• Thursday, June 13, 2024
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Reps position rekindles labour’s hope on N30,000 minimum wage

Reps position rekindles labour’s hope on N30,000 minimum wage

Organised labour believes that the N30,000 recommended by the National Minimum Wage Tripartite Committee will eventually pass as Nigeria’s new minimum wage, as the Senate is not likely to differ from the House of Representatives in their passage of the minimum wage law.

The House of Representatives during plenary on Tuesday approved and passed N30,000 as minimum wage as against N27,000 sent to the National Assembly by the executive arm of the government.

The National Council of State in their meeting last week had recommended the N27,000, which is N3,000 short from the N30,000 earlier recommended by the tripartite minimum wage committee to President Muhammadu Buhari.

Trade Union of Nigeria (TUC) and Association of Senior Civil Servants of Nigeria (ASCSN) said on Wednesday they were not expecting the Senate to go against the popular position of the House on the issue.

READ ALSO: Strike action no solution to minimum wage debate, group tells Kwara labour unions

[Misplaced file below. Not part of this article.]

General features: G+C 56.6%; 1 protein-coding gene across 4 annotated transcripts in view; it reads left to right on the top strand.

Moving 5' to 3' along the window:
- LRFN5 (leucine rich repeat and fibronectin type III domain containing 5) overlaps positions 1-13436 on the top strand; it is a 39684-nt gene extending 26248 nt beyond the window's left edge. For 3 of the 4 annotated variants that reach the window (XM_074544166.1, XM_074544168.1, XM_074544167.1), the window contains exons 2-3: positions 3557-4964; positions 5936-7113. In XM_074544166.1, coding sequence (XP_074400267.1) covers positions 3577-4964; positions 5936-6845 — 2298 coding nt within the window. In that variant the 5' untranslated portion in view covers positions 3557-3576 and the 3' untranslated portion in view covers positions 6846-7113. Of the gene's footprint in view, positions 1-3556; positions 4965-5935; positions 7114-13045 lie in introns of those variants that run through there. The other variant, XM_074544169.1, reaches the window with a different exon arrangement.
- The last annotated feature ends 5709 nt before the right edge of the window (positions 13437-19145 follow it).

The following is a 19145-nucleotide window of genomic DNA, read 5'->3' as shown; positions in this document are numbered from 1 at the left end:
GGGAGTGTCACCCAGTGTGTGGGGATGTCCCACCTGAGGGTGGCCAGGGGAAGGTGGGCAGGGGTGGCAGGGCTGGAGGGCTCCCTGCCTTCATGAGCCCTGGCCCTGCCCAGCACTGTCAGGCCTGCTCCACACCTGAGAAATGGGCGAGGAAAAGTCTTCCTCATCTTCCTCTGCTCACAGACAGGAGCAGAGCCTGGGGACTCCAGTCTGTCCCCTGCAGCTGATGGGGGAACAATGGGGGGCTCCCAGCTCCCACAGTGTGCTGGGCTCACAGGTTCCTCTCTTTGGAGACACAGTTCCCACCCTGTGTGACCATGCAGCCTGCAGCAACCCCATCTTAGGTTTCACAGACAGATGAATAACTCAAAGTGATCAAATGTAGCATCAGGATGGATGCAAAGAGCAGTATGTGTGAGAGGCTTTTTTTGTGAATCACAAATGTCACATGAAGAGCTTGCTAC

“As far as welfare is concerned, the position of the lawmakers has given workers a sense of belonging.

“To us it means we still have men and women with milk of kindness. While we thank them for the brave move, we also urge them to follow the bill through until the Senate and the Federal Government give a go-ahead to effect payment,” the TUC said in a statement signed by Bobboi Kaigama.

On its part, the ASCSN commended the House for approving the N30,000 earlier recommended and also urged the Senate to follow suit.

The union in a statement by Alade Lawal, its secretary general, stated that by approving the N30,000 the lawmakers had renewed hope that as representatives of the people they were committed to promoting the welfare of Nigerians.

“The decision has equally helped to restore Nigeria’s image as a country which does not know the meaning of a national minimum wage because that was the impression created before the international community by the National Council of State (NCS) when it recommended N30,000 for federal workers and N27,000 for state governments and private sector employees,“ the union stated.

The union also lauded the House of Representatives for living up to its promise to give the national minimum wage bill speedy treatment by not only passing the it after necessary parliamentary readings but also by holding a public hearing on the matter.

The labour movement comprising Nigeria Labour Congress (NLC), United Labour Congress (ULC) and TUC had threatened to call out workers on a nationwide strike if the N30,000 initially agreed to by the tripartite committee was not retained.